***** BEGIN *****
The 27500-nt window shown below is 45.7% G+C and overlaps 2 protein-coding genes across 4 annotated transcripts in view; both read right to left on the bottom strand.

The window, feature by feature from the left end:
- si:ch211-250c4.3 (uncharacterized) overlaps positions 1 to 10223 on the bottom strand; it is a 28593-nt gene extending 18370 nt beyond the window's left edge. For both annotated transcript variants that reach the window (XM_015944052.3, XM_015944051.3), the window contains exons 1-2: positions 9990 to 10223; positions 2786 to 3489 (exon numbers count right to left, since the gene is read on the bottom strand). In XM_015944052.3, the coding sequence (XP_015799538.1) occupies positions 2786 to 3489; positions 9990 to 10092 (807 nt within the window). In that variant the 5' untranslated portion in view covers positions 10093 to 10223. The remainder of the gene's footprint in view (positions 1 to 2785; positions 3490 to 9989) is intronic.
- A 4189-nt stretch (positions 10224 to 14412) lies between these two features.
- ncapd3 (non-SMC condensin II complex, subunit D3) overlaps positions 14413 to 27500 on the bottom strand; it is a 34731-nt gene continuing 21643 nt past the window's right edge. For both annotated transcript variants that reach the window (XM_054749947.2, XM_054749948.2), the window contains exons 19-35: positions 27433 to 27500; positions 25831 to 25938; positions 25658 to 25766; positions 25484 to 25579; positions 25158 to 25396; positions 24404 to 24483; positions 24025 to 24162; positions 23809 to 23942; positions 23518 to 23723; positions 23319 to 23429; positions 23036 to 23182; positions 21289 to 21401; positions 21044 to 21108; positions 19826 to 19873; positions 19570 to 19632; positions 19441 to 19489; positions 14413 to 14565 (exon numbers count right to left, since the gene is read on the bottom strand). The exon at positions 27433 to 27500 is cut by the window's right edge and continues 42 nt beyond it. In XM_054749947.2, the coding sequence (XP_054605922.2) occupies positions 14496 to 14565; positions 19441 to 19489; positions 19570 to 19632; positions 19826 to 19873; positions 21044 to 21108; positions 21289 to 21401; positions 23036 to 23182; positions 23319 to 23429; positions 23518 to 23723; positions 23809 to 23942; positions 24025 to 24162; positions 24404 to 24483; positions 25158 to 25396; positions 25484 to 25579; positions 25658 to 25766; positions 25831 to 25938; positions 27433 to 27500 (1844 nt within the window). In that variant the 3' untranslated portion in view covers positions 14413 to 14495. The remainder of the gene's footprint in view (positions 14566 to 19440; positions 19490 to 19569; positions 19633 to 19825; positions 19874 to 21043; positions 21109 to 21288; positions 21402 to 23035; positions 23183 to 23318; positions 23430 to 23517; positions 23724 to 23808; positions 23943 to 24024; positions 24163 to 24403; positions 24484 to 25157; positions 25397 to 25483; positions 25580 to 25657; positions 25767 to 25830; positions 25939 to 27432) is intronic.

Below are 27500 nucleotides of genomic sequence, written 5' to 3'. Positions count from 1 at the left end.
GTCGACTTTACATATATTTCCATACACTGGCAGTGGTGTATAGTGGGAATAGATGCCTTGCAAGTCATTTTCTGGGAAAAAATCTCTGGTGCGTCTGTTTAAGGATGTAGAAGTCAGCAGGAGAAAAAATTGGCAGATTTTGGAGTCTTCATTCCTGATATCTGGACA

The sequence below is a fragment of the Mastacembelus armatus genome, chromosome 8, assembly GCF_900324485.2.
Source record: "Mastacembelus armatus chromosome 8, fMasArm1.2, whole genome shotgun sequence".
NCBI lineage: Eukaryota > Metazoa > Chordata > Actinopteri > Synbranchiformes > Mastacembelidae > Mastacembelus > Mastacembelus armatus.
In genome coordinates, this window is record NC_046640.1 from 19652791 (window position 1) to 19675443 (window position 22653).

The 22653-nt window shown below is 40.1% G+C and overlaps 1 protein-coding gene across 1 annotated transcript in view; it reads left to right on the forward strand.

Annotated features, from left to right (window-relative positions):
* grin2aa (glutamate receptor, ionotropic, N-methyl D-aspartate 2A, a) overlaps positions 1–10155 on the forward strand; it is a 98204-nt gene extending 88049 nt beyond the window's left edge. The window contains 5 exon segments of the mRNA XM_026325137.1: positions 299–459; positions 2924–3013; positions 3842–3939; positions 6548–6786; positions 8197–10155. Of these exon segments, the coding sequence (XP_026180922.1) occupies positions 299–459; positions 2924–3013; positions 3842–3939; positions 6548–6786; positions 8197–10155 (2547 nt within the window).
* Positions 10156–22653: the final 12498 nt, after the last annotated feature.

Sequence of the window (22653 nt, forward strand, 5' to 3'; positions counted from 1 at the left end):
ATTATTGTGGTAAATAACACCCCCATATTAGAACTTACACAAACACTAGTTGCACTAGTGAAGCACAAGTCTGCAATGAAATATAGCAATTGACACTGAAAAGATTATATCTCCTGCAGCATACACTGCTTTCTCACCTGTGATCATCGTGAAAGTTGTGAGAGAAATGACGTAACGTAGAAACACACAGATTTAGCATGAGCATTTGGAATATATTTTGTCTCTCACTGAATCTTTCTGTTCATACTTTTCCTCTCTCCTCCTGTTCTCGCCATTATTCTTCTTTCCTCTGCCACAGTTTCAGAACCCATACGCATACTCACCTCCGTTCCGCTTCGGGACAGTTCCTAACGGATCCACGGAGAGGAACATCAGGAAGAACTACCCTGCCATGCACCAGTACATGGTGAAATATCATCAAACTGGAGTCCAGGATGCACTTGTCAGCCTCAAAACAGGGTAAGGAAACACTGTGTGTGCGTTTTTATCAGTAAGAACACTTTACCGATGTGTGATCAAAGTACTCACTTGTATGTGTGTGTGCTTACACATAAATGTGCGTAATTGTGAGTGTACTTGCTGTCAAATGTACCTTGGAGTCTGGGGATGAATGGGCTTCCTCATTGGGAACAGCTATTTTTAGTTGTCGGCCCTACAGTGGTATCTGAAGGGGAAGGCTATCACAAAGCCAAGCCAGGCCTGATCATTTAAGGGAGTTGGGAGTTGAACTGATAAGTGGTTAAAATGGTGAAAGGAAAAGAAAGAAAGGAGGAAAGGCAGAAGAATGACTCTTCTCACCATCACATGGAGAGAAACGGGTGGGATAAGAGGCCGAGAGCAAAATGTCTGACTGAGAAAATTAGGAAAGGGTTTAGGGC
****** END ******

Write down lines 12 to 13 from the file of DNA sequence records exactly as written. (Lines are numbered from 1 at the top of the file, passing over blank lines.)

The 22653-nt window shown below is 40.1% G+C and overlaps 1 protein-coding gene across 1 annotated transcript in view; it reads left to right on the forward strand.

Annotated features, from left to right (window-relative positions):